RBI's Monetary Policy Committee starts discussions on next bi-monthly policy

The Monetary Policy Committee, headed by RBI Governor Shaktikanta Das, is holding its first meeting in the current financial year.

Published: 06th April 2022 05:50 PM  |   Last Updated: 06th April 2022 05:50 PM   |  A+A-


Reserve Bank of India (Photo | PTI)


MUMBAI: The Reserve Bank of India's rate-setting panel on Wednesday started discussions to firm up the next bi-monthly monetary policy amid expectations that it might retain status quo on interest rate but change its monetary policy stance amid rising inflation on account of geopolitical developments.

The Monetary Policy Committee (MPC), headed by RBI Governor Shaktikanta Das, is holding its first meeting in the current financial year.

The meeting will be on from April 6 to 8 and the outcome will be announced on April 8.

In the last 10 meetings, the MPC left interest rate unchanged and also maintained an accommodative monetary policy stance.

The repo rate or the short-term lending rate was last cut on May 22, 2020.

Since then, the rate remains at a historic low of 4 per cent.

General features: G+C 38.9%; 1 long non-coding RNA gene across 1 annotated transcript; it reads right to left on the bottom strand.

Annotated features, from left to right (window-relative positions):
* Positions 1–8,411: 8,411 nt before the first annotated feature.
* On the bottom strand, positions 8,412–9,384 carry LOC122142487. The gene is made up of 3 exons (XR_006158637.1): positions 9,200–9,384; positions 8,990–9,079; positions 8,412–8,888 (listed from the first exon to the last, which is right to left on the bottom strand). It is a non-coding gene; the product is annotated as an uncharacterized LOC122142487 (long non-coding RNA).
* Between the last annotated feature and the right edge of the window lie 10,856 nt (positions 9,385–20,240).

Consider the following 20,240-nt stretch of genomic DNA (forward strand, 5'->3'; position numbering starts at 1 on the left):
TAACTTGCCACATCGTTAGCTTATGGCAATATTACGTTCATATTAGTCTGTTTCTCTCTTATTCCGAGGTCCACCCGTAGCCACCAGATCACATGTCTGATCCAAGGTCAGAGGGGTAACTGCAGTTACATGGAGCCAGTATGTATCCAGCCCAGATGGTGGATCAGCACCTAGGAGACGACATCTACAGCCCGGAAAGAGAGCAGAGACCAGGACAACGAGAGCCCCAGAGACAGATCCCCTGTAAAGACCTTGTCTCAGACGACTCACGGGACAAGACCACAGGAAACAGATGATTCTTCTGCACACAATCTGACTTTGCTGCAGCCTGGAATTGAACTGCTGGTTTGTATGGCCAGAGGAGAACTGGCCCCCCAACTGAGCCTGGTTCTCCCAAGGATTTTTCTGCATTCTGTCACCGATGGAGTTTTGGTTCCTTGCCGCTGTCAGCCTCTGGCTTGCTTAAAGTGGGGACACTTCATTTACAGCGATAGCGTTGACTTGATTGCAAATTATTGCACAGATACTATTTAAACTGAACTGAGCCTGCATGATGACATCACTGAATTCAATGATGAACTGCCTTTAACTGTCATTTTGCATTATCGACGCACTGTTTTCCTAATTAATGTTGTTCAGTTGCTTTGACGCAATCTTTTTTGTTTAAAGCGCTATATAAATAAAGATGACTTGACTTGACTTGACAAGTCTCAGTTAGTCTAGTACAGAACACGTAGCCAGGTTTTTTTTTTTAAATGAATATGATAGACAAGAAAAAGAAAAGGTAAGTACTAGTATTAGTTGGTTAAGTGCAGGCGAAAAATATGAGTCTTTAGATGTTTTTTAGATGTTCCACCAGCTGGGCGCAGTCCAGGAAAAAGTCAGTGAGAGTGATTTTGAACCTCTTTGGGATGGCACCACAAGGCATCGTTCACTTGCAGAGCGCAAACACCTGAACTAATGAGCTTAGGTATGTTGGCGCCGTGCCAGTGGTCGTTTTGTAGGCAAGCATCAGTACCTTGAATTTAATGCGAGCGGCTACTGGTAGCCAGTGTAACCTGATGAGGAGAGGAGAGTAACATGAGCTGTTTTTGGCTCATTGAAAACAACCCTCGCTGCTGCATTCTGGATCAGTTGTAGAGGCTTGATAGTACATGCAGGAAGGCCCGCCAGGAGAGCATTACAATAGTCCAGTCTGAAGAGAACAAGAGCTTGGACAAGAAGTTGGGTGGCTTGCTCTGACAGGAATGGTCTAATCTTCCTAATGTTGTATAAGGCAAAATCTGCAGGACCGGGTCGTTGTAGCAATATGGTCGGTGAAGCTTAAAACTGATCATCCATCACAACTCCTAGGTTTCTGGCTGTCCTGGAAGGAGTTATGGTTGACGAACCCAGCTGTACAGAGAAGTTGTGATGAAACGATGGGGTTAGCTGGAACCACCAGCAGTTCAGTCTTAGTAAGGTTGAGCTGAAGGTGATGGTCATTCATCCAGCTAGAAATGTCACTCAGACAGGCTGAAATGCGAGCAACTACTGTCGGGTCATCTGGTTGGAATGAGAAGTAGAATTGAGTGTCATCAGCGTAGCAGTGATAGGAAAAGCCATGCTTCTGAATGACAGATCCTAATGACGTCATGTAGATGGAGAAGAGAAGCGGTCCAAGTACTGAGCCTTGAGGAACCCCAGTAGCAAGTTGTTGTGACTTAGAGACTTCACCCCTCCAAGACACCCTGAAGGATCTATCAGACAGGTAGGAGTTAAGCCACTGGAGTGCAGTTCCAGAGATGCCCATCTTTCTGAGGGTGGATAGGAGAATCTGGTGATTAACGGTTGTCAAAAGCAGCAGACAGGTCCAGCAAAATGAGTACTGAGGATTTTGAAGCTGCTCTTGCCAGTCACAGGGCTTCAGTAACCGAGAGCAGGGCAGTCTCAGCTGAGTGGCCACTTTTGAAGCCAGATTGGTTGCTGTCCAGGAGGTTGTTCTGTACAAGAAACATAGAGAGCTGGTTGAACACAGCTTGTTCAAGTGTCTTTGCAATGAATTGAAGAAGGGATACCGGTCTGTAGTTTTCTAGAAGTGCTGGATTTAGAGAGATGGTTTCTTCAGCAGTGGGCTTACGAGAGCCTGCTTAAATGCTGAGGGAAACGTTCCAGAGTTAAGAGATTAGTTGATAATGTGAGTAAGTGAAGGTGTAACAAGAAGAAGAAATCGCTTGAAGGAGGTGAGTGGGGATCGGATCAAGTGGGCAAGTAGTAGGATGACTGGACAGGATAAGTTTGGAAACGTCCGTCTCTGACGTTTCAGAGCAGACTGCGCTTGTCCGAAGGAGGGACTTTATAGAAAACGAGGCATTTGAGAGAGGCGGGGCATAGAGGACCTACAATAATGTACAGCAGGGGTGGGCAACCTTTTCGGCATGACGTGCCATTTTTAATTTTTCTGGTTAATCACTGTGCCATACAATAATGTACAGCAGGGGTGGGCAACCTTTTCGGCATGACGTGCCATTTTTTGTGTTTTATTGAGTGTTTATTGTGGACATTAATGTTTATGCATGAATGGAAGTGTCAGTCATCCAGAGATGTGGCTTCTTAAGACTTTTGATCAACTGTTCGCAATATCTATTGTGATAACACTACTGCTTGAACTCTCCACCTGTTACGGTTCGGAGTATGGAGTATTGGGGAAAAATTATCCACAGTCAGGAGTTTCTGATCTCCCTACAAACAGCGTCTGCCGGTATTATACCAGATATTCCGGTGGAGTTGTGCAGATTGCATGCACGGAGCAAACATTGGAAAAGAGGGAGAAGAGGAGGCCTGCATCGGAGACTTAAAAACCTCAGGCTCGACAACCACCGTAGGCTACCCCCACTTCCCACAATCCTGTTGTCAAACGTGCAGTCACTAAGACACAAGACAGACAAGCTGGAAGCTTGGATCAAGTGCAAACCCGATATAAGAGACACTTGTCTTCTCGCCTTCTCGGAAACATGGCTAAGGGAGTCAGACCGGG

In a report this week, State Bank of India (SBI) said the central bank may increase its inflation projections for fiscal 2022-23 considerably and also lower growth projections.

It expects the RBI to continue with a pause on short-term lending rate (repo).

"Prolonged growth supportive stance may have created a signal extraction and coordination problem with administered rates being cut even as inflation has continued to tread up," SBI said in the report.

According to the report, real rates have been negative for a persistent period and "the RBI may like to create a discordant note by emphasising inflation as a threat but at the same time emphasising it is fully seized of it!" Industry body PHD Chamber's President Pradeep Multani on Wednesday said the economy is still in the recovery process from the daunting impact caused by the coronavirus pandemic and that an accommodative policy stance at this juncture would be inevitable to strengthen the economic fundamentals.

"The recent geopolitical developments though stoke inflation, status quo of the policy rates will help the economy to cope up the impact of external shocks," he said.

The ongoing Russia-Ukraine conflict and surging oil prices are pushing the cost of commodities higher, resulting in rising inflationary trends.

The government has mandated the central bank to keep inflation at 4 per cent, with an upper and lower tolerance level of 2 per cent.

After the February MPC meeting, the RBI had decided to hold its key lending rates steady at record low levels for the 10th straight meeting to support a durable recovery of the economy.


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